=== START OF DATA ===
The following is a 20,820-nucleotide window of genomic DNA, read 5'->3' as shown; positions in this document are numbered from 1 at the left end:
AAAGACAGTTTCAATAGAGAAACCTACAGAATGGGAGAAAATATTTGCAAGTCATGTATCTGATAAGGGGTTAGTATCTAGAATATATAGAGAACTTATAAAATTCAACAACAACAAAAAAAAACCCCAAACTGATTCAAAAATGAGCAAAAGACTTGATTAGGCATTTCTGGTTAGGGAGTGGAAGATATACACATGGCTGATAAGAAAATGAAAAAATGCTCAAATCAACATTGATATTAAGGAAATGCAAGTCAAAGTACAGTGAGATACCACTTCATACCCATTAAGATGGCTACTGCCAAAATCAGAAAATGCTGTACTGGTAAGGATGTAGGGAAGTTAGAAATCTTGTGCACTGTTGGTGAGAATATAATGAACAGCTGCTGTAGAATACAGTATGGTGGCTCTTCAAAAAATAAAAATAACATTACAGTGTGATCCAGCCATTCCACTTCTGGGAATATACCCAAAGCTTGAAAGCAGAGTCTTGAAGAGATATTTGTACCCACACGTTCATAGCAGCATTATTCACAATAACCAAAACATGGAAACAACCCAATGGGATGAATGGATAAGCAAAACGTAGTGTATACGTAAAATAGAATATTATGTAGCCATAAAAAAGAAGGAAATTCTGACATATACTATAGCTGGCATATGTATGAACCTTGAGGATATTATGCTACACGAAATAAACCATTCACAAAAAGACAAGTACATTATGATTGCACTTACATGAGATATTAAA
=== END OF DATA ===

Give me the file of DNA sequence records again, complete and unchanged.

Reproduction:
The following is a 20,820-nucleotide window of genomic DNA, read 5'->3' as shown; positions in this document are numbered from 1 at the left end:
AAAGACAGTTTCAATAGAGAAACCTACAGAATGGGAGAAAATATTTGCAAGTCATGTATCTGATAAGGGGTTAGTATCTAGAATATATAGAGAACTTATAAAATTCAACAACAACAAAAAAAAACCCCAAACTGATTCAAAAATGAGCAAAAGACTTGATTAGGCATTTCTGGTTAGGGAGTGGAAGATATACACATGGCTGATAAGAAAATGAAAAAATGCTCAAATCAACATTGATATTAAGGAAATGCAAGTCAAAGTACAGTGAGATACCACTTCATACCCATTAAGATGGCTACTGCCAAAATCAGAAAATGCTGTACTGGTAAGGATGTAGGGAAGTTAGAAATCTTGTGCACTGTTGGTGAGAATATAATGAACAGCTGCTGTAGAATACAGTATGGTGGCTCTTCAAAAAATAAAAATAACATTACAGTGTGATCCAGCCATTCCACTTCTGGGAATATACCCAAAGCTTGAAAGCAGAGTCTTGAAGAGATATTTGTACCCACACGTTCATAGCAGCATTATTCACAATAACCAAAACATGGAAACAACCCAATGGGATGAATGGATAAGCAAAACGTAGTGTATACGTAAAATAGAATATTATGTAGCCATAAAAAAGAAGGAAATTCTGACATATACTATAGCTGGCATATGTATGAACCTTGAGGATATTATGCTACACGAAATAAACCATTCACAAAAAGACAAGTACATTATGATTGCACTTACATGAGATATTAAA